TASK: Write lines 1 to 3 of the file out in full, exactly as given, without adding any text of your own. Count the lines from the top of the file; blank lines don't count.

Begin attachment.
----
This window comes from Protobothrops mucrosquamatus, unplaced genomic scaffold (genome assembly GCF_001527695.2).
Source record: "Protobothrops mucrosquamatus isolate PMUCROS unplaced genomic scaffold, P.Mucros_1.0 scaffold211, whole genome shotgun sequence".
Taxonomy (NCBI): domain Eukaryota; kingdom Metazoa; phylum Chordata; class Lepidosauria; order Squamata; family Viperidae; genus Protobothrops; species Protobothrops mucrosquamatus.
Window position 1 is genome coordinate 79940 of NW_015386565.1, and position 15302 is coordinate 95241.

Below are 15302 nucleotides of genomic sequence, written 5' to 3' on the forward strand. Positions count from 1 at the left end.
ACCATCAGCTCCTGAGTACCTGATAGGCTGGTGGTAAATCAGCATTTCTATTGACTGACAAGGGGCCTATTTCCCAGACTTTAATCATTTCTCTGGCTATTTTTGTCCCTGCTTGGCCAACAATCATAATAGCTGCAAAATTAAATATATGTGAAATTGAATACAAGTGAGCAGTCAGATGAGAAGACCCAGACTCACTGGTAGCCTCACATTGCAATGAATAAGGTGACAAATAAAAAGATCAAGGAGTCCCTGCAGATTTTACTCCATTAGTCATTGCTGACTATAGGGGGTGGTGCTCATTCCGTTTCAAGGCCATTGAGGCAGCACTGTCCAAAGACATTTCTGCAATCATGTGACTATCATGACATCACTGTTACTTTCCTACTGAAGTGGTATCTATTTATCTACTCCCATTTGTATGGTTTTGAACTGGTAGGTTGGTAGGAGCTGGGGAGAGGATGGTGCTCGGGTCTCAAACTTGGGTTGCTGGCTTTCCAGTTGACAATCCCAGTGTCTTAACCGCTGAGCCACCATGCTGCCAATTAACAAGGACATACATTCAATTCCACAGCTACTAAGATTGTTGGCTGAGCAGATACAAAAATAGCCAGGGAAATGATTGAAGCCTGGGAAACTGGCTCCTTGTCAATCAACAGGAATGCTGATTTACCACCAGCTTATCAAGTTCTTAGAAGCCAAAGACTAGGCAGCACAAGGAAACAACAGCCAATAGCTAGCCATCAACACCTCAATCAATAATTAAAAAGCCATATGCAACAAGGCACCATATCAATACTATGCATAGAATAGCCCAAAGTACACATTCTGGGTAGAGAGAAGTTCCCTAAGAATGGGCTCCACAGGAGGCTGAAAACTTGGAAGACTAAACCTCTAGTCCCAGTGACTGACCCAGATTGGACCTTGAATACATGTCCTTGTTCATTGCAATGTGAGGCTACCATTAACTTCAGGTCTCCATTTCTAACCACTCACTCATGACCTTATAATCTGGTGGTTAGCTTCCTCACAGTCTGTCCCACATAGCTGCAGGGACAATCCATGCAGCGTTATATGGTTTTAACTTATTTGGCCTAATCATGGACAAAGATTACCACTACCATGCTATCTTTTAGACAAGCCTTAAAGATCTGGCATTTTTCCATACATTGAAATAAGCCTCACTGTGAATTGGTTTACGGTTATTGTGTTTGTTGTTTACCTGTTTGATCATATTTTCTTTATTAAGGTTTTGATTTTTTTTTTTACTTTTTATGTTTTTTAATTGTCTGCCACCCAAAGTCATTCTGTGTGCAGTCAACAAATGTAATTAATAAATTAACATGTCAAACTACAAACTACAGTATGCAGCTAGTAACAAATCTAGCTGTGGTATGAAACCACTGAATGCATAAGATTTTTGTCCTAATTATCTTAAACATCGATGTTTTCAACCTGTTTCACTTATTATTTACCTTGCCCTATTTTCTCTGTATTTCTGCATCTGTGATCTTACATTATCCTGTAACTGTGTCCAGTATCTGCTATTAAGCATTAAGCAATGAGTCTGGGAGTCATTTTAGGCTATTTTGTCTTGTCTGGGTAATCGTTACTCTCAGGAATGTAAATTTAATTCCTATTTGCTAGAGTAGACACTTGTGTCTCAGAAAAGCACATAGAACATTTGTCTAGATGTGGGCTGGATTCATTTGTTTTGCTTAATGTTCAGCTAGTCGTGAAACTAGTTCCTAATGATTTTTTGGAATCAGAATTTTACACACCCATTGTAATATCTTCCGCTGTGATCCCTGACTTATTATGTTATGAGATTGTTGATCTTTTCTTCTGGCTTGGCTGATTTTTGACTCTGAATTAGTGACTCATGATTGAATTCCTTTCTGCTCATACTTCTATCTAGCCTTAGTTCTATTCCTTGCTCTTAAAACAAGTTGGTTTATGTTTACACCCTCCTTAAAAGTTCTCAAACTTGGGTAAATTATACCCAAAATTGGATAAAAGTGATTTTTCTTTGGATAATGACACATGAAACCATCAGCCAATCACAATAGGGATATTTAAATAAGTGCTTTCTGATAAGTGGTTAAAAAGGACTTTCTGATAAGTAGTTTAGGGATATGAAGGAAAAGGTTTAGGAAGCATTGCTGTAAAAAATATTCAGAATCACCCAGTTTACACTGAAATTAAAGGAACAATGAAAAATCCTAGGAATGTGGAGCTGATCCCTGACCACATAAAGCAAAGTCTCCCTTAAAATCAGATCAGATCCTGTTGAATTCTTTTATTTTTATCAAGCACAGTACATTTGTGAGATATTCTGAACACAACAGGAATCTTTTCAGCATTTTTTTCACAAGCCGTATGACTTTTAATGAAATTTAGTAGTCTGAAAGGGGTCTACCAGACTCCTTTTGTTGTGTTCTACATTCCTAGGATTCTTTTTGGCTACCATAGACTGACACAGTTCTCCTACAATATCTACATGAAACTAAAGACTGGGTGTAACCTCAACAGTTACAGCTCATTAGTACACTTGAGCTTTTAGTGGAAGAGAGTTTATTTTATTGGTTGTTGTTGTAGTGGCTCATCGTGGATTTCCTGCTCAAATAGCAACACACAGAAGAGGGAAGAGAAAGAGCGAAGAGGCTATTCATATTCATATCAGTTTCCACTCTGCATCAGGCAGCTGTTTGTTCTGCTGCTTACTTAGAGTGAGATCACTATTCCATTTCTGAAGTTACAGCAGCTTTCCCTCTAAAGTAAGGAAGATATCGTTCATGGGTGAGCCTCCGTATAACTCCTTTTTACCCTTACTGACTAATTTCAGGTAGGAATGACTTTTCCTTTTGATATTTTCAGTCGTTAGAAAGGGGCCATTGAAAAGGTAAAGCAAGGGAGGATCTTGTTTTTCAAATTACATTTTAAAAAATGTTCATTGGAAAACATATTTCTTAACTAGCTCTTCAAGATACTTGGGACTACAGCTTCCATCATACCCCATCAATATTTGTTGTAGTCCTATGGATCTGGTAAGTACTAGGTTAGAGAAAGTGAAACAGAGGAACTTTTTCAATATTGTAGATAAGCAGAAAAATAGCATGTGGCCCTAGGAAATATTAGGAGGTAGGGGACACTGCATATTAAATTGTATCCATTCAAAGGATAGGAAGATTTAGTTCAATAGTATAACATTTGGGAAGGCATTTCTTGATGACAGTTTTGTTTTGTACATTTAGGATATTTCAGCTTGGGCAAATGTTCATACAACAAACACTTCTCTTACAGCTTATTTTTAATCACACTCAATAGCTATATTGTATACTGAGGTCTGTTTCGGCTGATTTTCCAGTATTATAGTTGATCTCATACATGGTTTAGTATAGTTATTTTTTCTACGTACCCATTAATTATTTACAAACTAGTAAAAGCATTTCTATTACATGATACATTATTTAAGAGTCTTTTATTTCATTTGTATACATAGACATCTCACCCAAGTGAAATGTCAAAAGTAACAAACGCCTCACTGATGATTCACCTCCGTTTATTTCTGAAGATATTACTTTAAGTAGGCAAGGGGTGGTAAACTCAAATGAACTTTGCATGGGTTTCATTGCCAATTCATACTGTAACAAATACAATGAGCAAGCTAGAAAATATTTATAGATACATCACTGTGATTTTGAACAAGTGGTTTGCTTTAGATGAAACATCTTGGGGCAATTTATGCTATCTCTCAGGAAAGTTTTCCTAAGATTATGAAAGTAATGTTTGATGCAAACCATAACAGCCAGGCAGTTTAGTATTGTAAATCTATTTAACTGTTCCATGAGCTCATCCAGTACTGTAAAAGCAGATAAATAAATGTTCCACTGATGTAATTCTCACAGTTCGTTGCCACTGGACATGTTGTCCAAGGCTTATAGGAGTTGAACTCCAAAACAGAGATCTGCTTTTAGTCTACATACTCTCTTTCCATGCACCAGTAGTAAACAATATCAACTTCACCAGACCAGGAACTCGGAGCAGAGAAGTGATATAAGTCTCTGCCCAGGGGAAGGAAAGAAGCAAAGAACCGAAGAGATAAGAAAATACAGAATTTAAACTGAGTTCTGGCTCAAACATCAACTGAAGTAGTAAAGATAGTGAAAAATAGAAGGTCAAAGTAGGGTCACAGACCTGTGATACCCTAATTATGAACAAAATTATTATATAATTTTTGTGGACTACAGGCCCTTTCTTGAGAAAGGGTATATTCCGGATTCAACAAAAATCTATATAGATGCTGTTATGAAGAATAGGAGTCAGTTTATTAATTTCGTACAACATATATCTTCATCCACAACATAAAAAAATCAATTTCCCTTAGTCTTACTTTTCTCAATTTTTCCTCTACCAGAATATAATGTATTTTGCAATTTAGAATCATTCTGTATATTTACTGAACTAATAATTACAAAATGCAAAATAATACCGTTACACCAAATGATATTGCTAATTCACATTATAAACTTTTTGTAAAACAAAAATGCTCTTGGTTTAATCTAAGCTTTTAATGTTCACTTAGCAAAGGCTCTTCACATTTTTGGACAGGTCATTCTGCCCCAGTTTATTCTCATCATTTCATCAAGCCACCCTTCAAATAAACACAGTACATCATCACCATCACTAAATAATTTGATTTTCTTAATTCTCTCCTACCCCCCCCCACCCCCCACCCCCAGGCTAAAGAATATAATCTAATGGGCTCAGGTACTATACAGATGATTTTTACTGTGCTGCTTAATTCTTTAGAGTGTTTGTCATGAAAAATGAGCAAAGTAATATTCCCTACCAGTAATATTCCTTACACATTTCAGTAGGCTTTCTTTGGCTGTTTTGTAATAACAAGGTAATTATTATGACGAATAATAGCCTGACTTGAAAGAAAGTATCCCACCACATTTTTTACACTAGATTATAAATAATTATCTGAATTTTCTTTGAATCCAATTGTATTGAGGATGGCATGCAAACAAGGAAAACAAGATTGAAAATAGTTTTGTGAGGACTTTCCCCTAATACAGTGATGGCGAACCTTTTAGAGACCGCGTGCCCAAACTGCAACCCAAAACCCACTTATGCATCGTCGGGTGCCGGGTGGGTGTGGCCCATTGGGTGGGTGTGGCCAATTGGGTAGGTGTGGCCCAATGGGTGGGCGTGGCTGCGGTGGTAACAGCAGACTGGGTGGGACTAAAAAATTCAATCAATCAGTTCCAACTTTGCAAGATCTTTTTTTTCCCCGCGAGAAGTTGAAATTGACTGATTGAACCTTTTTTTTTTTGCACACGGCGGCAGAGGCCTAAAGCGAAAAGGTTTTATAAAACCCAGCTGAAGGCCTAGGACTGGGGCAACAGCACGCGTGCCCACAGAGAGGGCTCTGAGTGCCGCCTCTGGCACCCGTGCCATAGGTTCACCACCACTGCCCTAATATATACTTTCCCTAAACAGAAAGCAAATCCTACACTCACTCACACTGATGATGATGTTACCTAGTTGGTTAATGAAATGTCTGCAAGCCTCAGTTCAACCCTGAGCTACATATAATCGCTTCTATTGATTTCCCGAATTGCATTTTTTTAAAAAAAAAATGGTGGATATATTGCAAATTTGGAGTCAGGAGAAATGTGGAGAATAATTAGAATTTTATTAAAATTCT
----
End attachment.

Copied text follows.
This window comes from Protobothrops mucrosquamatus, unplaced genomic scaffold (genome assembly GCF_001527695.2).
Source record: "Protobothrops mucrosquamatus isolate PMUCROS unplaced genomic scaffold, P.Mucros_1.0 scaffold211, whole genome shotgun sequence".
Taxonomy (NCBI): domain Eukaryota; kingdom Metazoa; phylum Chordata; class Lepidosauria; order Squamata; family Viperidae; genus Protobothrops; species Protobothrops mucrosquamatus.